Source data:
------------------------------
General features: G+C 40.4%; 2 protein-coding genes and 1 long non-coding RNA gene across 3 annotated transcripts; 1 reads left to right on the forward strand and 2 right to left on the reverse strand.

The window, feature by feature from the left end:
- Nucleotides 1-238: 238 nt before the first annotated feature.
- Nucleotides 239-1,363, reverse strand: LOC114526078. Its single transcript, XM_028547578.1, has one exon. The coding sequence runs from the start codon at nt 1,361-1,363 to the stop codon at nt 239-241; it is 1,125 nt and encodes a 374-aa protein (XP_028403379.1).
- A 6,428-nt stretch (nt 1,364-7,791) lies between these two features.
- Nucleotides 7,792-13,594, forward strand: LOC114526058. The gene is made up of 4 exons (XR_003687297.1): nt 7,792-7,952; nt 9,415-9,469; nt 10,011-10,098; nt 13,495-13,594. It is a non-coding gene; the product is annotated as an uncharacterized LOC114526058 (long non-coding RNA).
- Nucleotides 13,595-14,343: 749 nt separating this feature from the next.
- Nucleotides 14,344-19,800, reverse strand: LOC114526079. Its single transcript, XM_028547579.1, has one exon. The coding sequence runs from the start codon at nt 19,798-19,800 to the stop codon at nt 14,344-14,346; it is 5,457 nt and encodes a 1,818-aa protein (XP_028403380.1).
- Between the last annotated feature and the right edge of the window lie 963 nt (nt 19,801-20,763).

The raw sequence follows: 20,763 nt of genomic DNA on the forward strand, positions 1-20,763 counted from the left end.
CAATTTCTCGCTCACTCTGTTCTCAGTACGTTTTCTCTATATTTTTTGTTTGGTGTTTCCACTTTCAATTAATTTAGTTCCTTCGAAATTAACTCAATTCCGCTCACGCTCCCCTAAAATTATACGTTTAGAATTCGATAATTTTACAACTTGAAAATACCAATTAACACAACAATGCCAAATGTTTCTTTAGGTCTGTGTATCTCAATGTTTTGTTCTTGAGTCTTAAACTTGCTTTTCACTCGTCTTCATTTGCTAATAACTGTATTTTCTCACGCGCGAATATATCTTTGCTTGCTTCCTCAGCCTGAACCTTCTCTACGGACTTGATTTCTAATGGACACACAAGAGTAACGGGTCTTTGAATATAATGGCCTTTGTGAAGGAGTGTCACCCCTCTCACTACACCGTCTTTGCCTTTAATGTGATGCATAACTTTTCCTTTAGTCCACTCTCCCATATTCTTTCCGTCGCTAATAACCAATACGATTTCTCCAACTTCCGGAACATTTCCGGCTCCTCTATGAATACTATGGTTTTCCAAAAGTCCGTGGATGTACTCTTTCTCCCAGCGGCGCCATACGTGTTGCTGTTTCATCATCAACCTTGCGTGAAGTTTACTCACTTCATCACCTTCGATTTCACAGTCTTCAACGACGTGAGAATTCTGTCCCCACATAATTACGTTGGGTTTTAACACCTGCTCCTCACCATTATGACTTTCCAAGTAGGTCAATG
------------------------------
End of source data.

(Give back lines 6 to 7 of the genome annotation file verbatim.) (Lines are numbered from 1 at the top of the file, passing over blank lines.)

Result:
- Nucleotides 7,792-13,594, forward strand: LOC114526058. The gene is made up of 4 exons (XR_003687297.1): nt 7,792-7,952; nt 9,415-9,469; nt 10,011-10,098; nt 13,495-13,594. It is a non-coding gene; the product is annotated as an uncharacterized LOC114526058 (long non-coding RNA).
- Nucleotides 13,595-14,343: 749 nt separating this feature from the next.